Why, I rather suspect,” replied Colonel Pennington, “ that it is à signal to smugglers on the coast; and if our appearance does not disturb the party, we may have an opportunity of seeing how they manage these affairs :-keep close, my Lord, to the side of the cliff, for otherwise our figures will catch the reflection from the fire."
They had already reached the platform, which stood before the entrance to the Chapel, when Lord Mowbray stopped—“ I think I hear voices,” he said, in a whisper.
“ Hush! bush !" answered Colonel Pennington, and they stood quite still: “I also hear voices," resumed the Colonel; "and music too, or else my ears deceive me : why, the rascals have run their cargo, I suppose, and are now making merry over it: let us go and try to get a peep at them.”
They stole gently down the continuation of the path; though, as the ostensible reason for its formation seemed at an end when they had reached the Chapel, it was narrower and more difficult; and then, too, Lord Mowbray's acquaintance with its turnings and windings had ceased. By the help of the flame below, however, which began to illuminate the rock now very generally, they made their way well enough till, at a sudden turn, not many fathoms above the shore, they came abruptly in sight of a deep cavern on the beach ; its dark recesses gleamed with torches, and at its entrance was burning the fire that had first attracted their attention from the Castle windows. Lord Mowbray started back a few paces, and, laying his finger on his lips, led Colonel Pennington to the spot.
By advancing a little, they had now a full view of what was passing within ; and the Colonel, making signs to Lord Mowbray to
follow his example, placed himself on his knees, and stooping down, they remained effectually concealed from observation by the rude parapet left in the rock. It would be difficult to describe the group and the seene that they witnessed; but from the mixture of foreign dresses, and the circumstance of many of the party being attired in seamen's habits, Colonel Pennington's suspicion, that it was altogether an affair of smugglers, did not appear improbable. However, there were females in the company, and Lord Mowbray's surprise and entertainment were extreme, as he saw his man, Le Brun, with all bis airs and graces, lead out a remarkably pretty girl, French apparently by her dress, and perform a minuet with her in the midst of the surrounding party: the man playing the fiddle too, though partly obscured by a projecting side of the rock, he thought was his old acquaintance, Ben Hardy; and he recollected the fellow's casuistry when he questioned him about having always earned an honest livelihood. The minuet received great applause, and a song was called for; but before this began, the liquor was served round; and Lord Mowbray’s dismay was extreme, as he saw the person who officiated as steward at the Castle step forward, attended by a fellow in his own livery, bearing a reeking bowl of some hot liquor, which the steward served out to each guest in rotation, and then the song commenced; it was very easy to any one who had once heard his voice, to recognize, in the strain that followed, the powerful note of Smiling Bill; and as the whole company joined in the chorus, and seemed too much taken up with their entertainment to observe any movement made by the party in ambush, Lord Mowbray jogged Colonel Pennington's elbow, and they crept away in silence.
It was well they had thought of moving, for the dying embers of the fire now scarcely sent up light enough to direct them in their path; and the moon had already passed behind the Castle, and left the shore in obscurity. They paused when they left the platform in front of the Chapel. “A pretty rascal that steward, my Lord, to be leagued with such a band!” observed Colonel Pennington: "they are, depend upon it, one-half of them smugglers from the opposite coast, and the other half their confederates on this side the water.”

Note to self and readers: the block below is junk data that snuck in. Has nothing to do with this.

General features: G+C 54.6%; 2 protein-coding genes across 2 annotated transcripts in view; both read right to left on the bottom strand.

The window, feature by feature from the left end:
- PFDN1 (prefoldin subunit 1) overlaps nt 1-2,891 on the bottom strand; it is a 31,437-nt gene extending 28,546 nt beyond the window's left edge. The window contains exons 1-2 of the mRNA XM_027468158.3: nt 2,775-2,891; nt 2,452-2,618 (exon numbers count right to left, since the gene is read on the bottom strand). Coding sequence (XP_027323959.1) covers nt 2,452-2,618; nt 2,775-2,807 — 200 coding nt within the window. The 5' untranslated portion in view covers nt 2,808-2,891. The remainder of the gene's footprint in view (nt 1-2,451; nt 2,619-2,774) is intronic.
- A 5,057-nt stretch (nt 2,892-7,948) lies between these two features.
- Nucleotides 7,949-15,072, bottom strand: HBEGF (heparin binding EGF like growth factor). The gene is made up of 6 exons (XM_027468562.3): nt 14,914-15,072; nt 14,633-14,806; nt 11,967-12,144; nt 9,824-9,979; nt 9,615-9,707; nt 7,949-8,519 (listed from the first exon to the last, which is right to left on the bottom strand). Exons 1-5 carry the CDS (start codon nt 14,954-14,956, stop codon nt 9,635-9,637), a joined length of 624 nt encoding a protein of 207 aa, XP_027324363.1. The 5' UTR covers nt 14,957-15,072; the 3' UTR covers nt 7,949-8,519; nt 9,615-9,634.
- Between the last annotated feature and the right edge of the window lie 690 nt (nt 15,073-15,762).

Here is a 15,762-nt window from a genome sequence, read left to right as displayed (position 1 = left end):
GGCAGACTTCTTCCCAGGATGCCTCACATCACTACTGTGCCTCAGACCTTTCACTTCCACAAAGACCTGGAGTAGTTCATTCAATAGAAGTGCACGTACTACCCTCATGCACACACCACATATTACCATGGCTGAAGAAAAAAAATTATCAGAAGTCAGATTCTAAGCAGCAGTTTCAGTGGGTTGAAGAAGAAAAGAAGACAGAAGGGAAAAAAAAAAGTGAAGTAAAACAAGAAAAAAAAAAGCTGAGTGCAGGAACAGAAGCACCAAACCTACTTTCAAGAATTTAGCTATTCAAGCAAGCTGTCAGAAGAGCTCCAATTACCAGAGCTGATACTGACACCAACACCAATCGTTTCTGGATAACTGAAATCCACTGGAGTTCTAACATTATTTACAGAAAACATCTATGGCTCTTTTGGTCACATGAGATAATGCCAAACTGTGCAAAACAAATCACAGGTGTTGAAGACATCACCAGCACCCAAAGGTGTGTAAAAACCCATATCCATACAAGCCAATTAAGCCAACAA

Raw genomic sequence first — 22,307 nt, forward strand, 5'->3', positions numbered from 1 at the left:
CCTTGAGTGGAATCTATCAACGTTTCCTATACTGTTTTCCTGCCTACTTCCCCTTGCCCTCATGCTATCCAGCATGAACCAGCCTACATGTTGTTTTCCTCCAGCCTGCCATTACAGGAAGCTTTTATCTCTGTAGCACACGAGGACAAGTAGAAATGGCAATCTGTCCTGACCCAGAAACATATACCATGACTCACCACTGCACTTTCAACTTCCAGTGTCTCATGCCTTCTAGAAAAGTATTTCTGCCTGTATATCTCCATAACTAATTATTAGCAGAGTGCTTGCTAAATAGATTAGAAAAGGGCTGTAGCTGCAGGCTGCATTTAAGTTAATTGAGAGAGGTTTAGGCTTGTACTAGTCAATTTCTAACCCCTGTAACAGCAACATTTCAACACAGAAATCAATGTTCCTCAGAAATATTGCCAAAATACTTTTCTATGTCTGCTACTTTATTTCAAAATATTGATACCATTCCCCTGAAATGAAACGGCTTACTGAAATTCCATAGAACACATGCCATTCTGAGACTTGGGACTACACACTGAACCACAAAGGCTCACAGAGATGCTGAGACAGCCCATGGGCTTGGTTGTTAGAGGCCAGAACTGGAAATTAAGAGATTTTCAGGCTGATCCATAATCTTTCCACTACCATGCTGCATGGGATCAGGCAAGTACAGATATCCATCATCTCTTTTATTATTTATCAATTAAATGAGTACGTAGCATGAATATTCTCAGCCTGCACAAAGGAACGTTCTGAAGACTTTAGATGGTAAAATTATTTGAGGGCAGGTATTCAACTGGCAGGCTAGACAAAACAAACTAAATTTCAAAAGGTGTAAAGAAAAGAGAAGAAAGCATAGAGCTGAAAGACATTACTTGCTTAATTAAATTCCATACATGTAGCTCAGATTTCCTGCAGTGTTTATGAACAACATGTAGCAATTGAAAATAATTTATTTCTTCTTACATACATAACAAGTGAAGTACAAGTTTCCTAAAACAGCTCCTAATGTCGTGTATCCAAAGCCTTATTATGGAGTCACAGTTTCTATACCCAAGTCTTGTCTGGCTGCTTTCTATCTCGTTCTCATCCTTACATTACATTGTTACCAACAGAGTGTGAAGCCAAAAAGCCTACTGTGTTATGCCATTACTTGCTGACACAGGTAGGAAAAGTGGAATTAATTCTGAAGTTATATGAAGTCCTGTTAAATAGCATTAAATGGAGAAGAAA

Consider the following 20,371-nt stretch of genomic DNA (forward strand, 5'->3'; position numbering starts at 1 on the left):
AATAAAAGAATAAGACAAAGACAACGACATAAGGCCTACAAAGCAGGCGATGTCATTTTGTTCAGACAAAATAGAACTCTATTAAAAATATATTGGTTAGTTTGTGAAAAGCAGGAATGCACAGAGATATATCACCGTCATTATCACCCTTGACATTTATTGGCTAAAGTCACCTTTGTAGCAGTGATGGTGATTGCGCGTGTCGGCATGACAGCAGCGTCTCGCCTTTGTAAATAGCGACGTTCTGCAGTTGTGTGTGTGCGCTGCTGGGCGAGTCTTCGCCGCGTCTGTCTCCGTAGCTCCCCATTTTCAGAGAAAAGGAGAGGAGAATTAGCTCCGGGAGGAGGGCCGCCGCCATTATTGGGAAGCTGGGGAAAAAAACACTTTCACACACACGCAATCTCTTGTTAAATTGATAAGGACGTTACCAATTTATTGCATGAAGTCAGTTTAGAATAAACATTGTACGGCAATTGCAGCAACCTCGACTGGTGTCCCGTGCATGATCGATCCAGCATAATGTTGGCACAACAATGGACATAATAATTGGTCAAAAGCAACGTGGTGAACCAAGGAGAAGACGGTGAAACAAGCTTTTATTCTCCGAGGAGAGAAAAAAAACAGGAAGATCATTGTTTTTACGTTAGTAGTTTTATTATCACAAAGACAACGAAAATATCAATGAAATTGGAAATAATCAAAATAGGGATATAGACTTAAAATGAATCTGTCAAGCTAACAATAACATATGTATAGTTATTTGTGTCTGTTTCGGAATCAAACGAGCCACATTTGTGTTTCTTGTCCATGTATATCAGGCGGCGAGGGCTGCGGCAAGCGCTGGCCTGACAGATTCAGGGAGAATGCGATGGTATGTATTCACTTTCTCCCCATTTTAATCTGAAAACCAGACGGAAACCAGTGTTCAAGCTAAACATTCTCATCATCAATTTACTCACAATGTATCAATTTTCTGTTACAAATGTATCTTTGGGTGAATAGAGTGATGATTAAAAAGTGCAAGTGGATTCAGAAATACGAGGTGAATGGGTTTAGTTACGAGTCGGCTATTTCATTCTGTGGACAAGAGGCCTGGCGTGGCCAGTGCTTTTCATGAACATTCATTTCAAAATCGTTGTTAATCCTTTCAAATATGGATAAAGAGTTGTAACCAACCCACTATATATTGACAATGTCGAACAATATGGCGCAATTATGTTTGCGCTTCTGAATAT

“ I confess I am more sorry than surprised,” said Lord Mowbray; “ for I did not augur well of the characters who surrounded us on our arrival here. Do you. remember, Pennington, the hang-dog countenance of that fellow whom they call Smiling Bill? It becomes, however, a serious matter, indeed, when I find the ma
holding chief authority in the Castle at the head of them: there is no saying exactly what may be in his power, or how far this misrule extends; it will require consideration before I act."
" True," replied Colonel Pennington, beginning to ascend the path which led to the Castle—"true enough, and I will give you my opinion on that point presently; meanwhile, I think, we had better regain our apartment quietly, and as quickly as we can; the party will else be separating: and should our knowledge of their proceedings be suspected, it may prove a means of preventing a full discovery of the facts :~ depend upon it, you have artful knaves to deal with."
Lord Mowbray assented to this advice, but added, “I shall see my agent to-morrow, before we go; and I shall leave directions with him, to have the path from the Chapel to the beach, as well
other access to it, blocked up. This will be one means of cutting of communication, and can excite no wonderment. The privacy of the immediate neighbourhood of the Castle requires the precaution."
By this time they had reached the summit of the cliff, and in a few moments re-entered the Castle walls. Every thing wore the same repose, and the same stillness reigned as when they crossed its dreary portal. It was clear that every inmale had forsaken it, and, with the exception of themselves, had been bidden to the festival of
This circumstance added still more to the conviction which both Lord Mowbray and Colonel Pennington felt, that the proceedings of the evening, from some motive or other, were intended to remain a secret; and although no immediate step was taken against the parties concerned, Lord Mowbray issued such orders on the morrow previous to his departure, as would probably render a recurrence of the same scenes difficult, if not impossible.